Then after the turn of the Century, there was a rise in Christianity, followed by a loss of Christianity after WWI, followed by a sharp rise during the latter 20's (in response to the wild culture of 'Me' that shaped the 20's) and then rapidly increasing during the Depression as people saw that even poor churches did better at helping people than the various levels of government.

    So, well, we're in a 'Christianity slump' as the progressives and leftists have attacked our churches, and our churches have responded not by fighting, but becoming progressive and leftist. Stupid move by the clergy and by the congregations that want the left shift.

    We're already seeing some pushback, Opus Dei and the restoration of the Latin Mass in the Catholic Church (even if many Latin Masses are 'secret' and hidden from Mother Church.) We're seeing a return to fundamentalism in lots of churches.

    When Christianity is part of the country, a return to Constitutional values is seen. Without Christianity, there are attacks upon the constitutional frame of our nation.

    I do believe we're seeing an uptake of both Constitutionality and Christianity. Maybe not a Christianity that the Roman Catholic Church, with it's takeover by the lavender mafia and socialism, may recognize. I'm not the only one saying that the Catholic Church has left them.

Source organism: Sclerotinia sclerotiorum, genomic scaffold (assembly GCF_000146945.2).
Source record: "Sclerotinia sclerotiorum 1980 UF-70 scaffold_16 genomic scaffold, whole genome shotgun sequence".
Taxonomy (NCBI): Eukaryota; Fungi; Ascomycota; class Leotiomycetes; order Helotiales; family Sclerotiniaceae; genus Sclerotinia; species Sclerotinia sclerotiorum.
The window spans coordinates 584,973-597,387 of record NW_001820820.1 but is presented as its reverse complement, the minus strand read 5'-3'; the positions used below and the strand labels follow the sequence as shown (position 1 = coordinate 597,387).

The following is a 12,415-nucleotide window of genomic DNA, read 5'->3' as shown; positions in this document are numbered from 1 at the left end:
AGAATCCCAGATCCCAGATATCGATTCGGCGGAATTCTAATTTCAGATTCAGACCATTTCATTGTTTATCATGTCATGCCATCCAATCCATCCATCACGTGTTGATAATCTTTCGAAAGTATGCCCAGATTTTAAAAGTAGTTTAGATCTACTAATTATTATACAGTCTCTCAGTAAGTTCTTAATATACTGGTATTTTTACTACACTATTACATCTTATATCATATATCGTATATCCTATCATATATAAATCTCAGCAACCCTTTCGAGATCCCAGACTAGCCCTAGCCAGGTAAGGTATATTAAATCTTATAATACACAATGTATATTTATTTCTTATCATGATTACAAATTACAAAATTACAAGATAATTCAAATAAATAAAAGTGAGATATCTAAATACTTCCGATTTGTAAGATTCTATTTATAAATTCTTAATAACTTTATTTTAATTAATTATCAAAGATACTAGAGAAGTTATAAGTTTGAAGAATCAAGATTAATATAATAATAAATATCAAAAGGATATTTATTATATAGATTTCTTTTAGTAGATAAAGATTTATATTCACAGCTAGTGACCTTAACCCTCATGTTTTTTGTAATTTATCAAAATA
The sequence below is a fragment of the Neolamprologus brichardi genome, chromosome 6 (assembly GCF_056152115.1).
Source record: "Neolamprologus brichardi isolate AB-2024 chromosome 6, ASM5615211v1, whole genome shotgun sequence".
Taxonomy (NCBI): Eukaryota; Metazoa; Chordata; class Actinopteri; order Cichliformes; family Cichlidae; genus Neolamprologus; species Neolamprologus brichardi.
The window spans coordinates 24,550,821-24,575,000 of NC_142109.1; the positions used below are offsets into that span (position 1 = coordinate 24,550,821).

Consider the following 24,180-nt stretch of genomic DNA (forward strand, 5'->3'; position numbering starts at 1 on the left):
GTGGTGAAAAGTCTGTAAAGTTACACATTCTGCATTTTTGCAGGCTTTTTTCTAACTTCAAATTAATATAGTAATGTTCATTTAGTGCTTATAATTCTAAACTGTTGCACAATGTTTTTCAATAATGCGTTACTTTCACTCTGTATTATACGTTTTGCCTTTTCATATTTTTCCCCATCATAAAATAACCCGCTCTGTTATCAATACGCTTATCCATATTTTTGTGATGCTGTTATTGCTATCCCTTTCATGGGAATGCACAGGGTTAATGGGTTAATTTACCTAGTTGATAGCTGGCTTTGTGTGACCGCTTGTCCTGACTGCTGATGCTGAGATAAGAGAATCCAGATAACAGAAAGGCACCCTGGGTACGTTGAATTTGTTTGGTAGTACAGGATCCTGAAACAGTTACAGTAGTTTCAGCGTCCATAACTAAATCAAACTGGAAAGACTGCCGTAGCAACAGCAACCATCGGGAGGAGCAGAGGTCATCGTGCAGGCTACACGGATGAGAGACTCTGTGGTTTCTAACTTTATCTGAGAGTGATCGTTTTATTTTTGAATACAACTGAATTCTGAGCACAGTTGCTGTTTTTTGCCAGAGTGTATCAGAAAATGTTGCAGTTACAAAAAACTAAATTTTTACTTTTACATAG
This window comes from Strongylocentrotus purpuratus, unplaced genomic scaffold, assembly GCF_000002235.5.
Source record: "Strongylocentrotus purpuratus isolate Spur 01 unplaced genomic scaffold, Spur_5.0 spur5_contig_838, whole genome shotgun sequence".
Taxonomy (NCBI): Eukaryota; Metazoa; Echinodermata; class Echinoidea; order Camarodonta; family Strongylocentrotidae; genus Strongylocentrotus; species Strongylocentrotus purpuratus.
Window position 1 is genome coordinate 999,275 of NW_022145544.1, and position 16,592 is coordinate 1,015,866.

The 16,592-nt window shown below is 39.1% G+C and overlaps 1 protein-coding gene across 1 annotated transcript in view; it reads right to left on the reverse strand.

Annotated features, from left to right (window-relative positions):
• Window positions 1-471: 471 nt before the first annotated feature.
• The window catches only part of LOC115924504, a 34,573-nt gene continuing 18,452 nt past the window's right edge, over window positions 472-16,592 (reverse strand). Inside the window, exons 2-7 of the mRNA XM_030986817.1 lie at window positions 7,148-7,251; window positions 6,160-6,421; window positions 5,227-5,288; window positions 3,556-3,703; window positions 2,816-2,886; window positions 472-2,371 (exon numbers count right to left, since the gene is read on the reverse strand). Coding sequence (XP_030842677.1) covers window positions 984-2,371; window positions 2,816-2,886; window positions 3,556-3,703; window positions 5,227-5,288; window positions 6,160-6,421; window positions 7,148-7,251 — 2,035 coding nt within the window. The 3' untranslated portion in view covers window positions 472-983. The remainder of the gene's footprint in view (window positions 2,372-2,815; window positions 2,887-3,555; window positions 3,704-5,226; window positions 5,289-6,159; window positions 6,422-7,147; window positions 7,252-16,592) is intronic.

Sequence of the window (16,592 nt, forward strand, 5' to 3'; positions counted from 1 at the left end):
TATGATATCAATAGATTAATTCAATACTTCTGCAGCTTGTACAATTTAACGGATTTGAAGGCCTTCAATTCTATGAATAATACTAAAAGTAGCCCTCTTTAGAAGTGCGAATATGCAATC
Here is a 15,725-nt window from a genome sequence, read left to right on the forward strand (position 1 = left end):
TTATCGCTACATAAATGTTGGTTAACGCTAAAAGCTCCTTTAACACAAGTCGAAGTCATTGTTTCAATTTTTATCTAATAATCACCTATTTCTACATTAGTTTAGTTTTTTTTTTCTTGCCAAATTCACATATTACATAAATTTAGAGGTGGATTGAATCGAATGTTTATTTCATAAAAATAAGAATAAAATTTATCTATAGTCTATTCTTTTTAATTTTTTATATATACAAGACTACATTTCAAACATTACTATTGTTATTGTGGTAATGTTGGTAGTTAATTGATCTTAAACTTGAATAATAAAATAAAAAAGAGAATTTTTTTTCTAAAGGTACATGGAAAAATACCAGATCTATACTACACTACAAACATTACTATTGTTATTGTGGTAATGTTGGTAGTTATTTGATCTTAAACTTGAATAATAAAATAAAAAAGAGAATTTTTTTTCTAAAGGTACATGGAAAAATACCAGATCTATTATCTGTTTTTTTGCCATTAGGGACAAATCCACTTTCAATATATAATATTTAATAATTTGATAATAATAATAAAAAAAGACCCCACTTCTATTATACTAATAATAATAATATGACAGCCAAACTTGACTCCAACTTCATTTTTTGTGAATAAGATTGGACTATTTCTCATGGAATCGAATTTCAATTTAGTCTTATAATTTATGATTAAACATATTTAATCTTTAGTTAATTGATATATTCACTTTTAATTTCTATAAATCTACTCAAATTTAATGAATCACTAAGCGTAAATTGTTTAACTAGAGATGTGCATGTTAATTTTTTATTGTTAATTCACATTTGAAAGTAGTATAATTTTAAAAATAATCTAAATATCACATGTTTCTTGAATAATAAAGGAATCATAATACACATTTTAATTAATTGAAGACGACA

5. It is important to understand what Adams meant where he mentioned religion in this context. It is not necessarily a Christian religion but that virtue which Barr rightly stated. As a reborn man seeking after Christ, this is not bothersome to me. The impact is to those who would see the word 'religion' and would turn away. Without true understanding, none would subscribe to that which is the foundation of that society which strengthened America.

    It is very good to see that Barr elucidates this properly, id est, with understanding of the true intent.


  6. Well, McChuck, you might as well mention 1913 and Wilson. Or, Marbury (1803) where the courts usurped much powers, and got away with it. Or, even during the times of the founding when certain persons had already vociferously argued for a central bank.

    Yeah, everyone go home, nothing to see here. It was just a dream.